In an effort to encourage the U.S. Congress to use every tool at its disposal to promote competition in the agricultural sector, Sens. Mike Rounds and Elizabeth Warren have introduced a resolution asking the Federal Trade Commission to investigate beef companies for potential price fixing.
The bipartisan resolution invokes a 1914 act that authorizes the president or Congress to direct the FTC to investigate alleged antitrust violations. While President Biden has used his authority under this law to call for an oil-and-gas investigation, the rule has not been used by Congress itself since the 1920s.
According to a summary of the resolution released by Rounds (R-SD) and Warren (D-MA):
“Our nation’s beef-packing industry appears rife with antitrust violations, and our ranchers, farmers, plant workers, and beef customers are all paying the price as a result. The top-four beef packers increased their market share from 32% to 85% in the past three decades. At the same time, each year since 1980, an average of nearly 17,000 cattle ranchers have gone out of business. The dominant beef packers are in turn wielding their market power over the ranchers: American ranchers today receive approximately 39 cents of every dollar a consumer spends on beef, compared to the 60 cents they received 50 years ago, and between 2015 and 2018 the spread between the cost of wholesale beef and the price paid to ranchers increased by 60%, while the top beef packers enjoyed record profits.”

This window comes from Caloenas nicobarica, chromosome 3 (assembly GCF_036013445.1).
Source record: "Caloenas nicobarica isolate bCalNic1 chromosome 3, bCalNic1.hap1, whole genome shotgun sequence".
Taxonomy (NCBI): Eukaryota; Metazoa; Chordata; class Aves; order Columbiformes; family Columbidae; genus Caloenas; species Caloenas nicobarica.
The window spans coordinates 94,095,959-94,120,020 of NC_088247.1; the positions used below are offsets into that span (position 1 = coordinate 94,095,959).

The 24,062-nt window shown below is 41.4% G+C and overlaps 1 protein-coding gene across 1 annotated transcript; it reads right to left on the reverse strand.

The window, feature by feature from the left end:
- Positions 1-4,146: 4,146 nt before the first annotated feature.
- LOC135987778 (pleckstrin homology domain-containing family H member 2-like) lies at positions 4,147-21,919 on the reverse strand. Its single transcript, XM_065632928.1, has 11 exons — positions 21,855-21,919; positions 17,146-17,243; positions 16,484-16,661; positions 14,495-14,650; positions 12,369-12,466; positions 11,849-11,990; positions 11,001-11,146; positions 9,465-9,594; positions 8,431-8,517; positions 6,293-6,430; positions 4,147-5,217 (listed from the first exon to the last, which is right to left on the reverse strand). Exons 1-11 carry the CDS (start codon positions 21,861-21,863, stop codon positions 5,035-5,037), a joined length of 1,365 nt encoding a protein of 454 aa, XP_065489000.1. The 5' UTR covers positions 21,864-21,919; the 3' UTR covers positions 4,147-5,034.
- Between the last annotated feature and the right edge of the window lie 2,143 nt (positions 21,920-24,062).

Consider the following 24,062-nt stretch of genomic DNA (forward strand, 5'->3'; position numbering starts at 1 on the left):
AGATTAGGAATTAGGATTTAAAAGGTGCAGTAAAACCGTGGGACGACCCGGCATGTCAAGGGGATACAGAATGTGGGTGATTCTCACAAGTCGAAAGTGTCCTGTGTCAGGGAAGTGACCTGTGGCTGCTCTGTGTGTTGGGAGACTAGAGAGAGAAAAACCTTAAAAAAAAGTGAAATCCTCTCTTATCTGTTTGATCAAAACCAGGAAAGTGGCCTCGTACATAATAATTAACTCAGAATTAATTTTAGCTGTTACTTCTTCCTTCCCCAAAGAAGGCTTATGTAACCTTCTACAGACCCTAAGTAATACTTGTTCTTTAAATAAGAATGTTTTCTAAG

This resolution would direct the FTC to report to Congress within one year on:
- The extent of anticompetitive practices and violations of antitrust law in the beef-packing industry, including price fixing, anticompetitive acquisitions, dominance of supply chains, and monopolization.
- The monetary and other harms of anticompetitive practices and violations of antitrust law in the beef-packing industry on consumers, ranchers, farmers, plant workers, and small businesses.
- Recommendations for legislation or other remedial actions.
“Senator Rounds continues to be a champion for competition in the U.S. Senate,” said U.S. Cattlemen’s Association Vice President Justin Tupper. “We have not yet received the results of the Department of Justice’s investigation into the beef industry directed by former Secretary of Agriculture Sonny Perdue. This is completely unacceptable.”
Beef-packing companies have paid millions of dollars to settle beef price-fixing claims in recent years.